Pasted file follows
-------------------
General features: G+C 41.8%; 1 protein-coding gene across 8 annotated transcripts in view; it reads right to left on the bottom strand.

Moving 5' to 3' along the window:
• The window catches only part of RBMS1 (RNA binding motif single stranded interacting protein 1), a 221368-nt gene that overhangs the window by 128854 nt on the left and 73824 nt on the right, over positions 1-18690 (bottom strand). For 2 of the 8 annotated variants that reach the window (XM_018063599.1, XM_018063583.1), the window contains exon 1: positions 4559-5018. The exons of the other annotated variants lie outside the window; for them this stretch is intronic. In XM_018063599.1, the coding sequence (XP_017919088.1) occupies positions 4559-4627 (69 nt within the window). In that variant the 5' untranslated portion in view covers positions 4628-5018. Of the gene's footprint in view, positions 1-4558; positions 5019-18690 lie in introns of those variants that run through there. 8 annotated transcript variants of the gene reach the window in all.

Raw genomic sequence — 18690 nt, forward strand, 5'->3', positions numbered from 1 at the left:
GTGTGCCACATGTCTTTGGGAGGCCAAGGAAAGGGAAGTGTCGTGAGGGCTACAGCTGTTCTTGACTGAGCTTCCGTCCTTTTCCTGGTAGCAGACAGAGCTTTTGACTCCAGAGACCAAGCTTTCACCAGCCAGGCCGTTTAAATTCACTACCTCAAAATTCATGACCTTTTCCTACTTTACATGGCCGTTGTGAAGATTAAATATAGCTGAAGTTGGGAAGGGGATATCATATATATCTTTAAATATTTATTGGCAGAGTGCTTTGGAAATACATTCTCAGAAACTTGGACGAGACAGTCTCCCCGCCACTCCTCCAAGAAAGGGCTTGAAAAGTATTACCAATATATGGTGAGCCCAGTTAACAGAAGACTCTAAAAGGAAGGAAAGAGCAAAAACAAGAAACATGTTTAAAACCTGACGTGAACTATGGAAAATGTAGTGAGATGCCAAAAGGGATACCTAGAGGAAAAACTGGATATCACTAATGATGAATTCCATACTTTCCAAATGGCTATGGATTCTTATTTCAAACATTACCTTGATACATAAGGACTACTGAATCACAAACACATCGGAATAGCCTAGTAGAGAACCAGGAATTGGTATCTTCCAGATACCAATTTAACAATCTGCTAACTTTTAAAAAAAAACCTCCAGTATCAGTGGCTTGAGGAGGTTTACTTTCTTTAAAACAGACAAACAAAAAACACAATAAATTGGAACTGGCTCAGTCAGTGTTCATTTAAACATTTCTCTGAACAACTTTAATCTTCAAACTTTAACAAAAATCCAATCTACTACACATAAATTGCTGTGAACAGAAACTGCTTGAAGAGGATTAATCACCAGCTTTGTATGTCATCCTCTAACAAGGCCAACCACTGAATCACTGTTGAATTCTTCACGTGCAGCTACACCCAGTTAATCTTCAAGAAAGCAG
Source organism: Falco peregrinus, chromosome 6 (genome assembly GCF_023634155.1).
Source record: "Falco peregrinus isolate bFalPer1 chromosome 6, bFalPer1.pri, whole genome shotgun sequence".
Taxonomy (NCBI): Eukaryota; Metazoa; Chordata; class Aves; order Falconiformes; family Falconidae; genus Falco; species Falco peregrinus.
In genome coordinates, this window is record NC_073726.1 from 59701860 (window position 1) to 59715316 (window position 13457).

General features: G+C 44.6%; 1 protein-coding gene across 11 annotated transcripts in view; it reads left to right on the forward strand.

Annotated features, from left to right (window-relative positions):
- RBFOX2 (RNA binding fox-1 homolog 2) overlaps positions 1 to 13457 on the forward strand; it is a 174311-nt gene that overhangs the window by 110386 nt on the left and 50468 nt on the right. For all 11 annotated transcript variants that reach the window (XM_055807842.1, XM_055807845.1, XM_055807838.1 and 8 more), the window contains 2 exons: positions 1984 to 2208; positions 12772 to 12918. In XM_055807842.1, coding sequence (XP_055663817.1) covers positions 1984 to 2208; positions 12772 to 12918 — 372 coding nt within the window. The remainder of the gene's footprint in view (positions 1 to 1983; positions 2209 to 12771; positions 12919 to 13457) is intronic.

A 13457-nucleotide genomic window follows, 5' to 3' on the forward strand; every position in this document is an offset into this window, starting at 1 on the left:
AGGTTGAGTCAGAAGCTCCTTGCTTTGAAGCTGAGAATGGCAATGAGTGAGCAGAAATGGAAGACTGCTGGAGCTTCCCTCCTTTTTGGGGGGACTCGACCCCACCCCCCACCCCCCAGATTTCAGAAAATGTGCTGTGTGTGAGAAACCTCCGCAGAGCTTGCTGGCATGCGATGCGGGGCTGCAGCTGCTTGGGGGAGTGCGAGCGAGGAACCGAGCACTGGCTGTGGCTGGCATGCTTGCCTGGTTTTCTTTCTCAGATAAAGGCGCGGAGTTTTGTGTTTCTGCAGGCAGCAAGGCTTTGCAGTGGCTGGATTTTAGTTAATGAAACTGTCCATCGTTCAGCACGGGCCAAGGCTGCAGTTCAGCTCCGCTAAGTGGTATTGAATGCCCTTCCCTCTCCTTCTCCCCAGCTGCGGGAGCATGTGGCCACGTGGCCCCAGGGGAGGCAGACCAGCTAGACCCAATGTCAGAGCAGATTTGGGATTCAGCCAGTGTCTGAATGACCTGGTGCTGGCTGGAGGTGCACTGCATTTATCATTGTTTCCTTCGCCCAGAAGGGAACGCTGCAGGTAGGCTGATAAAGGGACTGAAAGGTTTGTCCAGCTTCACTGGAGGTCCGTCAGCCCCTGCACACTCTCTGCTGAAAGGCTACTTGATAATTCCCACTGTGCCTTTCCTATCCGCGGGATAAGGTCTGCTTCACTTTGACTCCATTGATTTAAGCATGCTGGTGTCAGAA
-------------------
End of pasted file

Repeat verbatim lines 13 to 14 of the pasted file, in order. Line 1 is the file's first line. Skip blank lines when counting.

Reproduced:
A 13457-nucleotide genomic window follows, 5' to 3' on the forward strand; every position in this document is an offset into this window, starting at 1 on the left:
AGGTTGAGTCAGAAGCTCCTTGCTTTGAAGCTGAGAATGGCAATGAGTGAGCAGAAATGGAAGACTGCTGGAGCTTCCCTCCTTTTTGGGGGGACTCGACCCCACCCCCCACCCCCCAGATTTCAGAAAATGTGCTGTGTGTGAGAAACCTCCGCAGAGCTTGCTGGCATGCGATGCGGGGCTGCAGCTGCTTGGGGGAGTGCGAGCGAGGAACCGAGCACTGGCTGTGGCTGGCATGCTTGCCTGGTTTTCTTTCTCAGATAAAGGCGCGGAGTTTTGTGTTTCTGCAGGCAGCAAGGCTTTGCAGTGGCTGGATTTTAGTTAATGAAACTGTCCATCGTTCAGCACGGGCCAAGGCTGCAGTTCAGCTCCGCTAAGTGGTATTGAATGCCCTTCCCTCTCCTTCTCCCCAGCTGCGGGAGCATGTGGCCACGTGGCCCCAGGGGAGGCAGACCAGCTAGACCCAATGTCAGAGCAGATTTGGGATTCAGCCAGTGTCTGAATGACCTGGTGCTGGCTGGAGGTGCACTGCATTTATCATTGTTTCCTTCGCCCAGAAGGGAACGCTGCAGGTAGGCTGATAAAGGGACTGAAAGGTTTGTCCAGCTTCACTGGAGGTCCGTCAGCCCCTGCACACTCTCTGCTGAAAGGCTACTTGATAATTCCCACTGTGCCTTTCCTATCCGCGGGATAAGGTCTGCTTCACTTTGACTCCATTGATTTAAGCATGCTGGTGTCAGAA